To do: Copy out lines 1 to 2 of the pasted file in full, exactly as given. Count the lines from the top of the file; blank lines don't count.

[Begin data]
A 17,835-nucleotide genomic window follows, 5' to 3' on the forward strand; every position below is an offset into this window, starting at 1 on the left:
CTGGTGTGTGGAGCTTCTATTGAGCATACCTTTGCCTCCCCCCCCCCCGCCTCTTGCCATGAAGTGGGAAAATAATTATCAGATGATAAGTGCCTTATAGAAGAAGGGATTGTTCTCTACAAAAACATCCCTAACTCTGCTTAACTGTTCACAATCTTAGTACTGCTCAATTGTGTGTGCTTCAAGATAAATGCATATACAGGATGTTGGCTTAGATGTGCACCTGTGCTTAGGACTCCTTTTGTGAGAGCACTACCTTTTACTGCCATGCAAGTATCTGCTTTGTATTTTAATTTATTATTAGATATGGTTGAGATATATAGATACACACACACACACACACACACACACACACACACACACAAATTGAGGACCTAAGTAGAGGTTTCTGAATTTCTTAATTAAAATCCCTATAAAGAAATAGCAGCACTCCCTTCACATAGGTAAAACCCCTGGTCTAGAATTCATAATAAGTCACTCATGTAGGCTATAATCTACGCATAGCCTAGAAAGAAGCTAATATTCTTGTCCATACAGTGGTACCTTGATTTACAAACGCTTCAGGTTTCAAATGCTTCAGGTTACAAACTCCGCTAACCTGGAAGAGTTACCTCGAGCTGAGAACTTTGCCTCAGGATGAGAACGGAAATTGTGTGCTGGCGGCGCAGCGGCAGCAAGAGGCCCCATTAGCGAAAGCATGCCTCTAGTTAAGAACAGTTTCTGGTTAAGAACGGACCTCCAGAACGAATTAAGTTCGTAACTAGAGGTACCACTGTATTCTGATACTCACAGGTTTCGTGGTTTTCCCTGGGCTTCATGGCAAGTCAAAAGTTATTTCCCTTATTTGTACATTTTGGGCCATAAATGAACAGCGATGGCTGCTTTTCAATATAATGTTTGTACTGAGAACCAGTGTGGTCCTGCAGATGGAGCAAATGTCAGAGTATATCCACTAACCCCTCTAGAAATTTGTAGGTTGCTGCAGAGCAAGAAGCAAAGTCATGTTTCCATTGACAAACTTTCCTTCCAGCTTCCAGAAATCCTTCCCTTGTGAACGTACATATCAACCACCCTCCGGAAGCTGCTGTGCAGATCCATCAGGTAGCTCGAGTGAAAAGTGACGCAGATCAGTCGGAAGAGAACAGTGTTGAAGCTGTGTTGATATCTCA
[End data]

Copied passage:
A 17,835-nucleotide genomic window follows, 5' to 3' on the forward strand; every position below is an offset into this window, starting at 1 on the left:
CTGGTGTGTGGAGCTTCTATTGAGCATACCTTTGCCTCCCCCCCCCCCGCCTCTTGCCATGAAGTGGGAAAATAATTATCAGATGATAAGTGCCTTATAGAAGAAGGGATTGTTCTCTACAAAAACATCCCTAACTCTGCTTAACTGTTCACAATCTTAGTACTGCTCAATTGTGTGTGCTTCAAGATAAATGCATATACAGGATGTTGGCTTAGATGTGCACCTGTGCTTAGGACTCCTTTTGTGAGAGCACTACCTTTTACTGCCATGCAAGTATCTGCTTTGTATTTTAATTTATTATTAGATATGGTTGAGATATATAGATACACACACACACACACACACACACACACACACACACACAAATTGAGGACCTAAGTAGAGGTTTCTGAATTTCTTAATTAAAATCCCTATAAAGAAATAGCAGCACTCCCTTCACATAGGTAAAACCCCTGGTCTAGAATTCATAATAAGTCACTCATGTAGGCTATAATCTACGCATAGCCTAGAAAGAAGCTAATATTCTTGTCCATACAGTGGTACCTTGATTTACAAACGCTTCAGGTTTCAAATGCTTCAGGTTACAAACTCCGCTAACCTGGAAGAGTTACCTCGAGCTGAGAACTTTGCCTCAGGATGAGAACGGAAATTGTGTGCTGGCGGCGCAGCGGCAGCAAGAGGCCCCATTAGCGAAAGCATGCCTCTAGTTAAGAACAGTTTCTGGTTAAGAACGGACCTCCAGAACGAATTAAGTTCGTAACTAGAGGTACCACTGTATTCTGATACTCACAGGTTTCGTGGTTTTCCCTGGGCTTCATGGCAAGTCAAAAGTTATTTCCCTTATTTGTACATTTTGGGCCATAAATGAACAGCGATGGCTGCTTTTCAATATAATGTTTGTACTGAGAACCAGTGTGGTCCTGCAGATGGAGCAAATGTCAGAGTATATCCACTAACCCCTCTAGAAATTTGTAGGTTGCTGCAGAGCAAGAAGCAAAGTCATGTTTCCATTGACAAACTTTCCTTCCAGCTTCCAGAAATCCTTCCCTTGTGAACGTACATATCAACCACCCTCCGGAAGCTGCTGTGCAGATCCATCAGGTAGCTCGAGTGAAAAGTGACGCAGATCAGTCGGAAGAGAACAGTGTTGAAGCTGTGTTGATATCTCA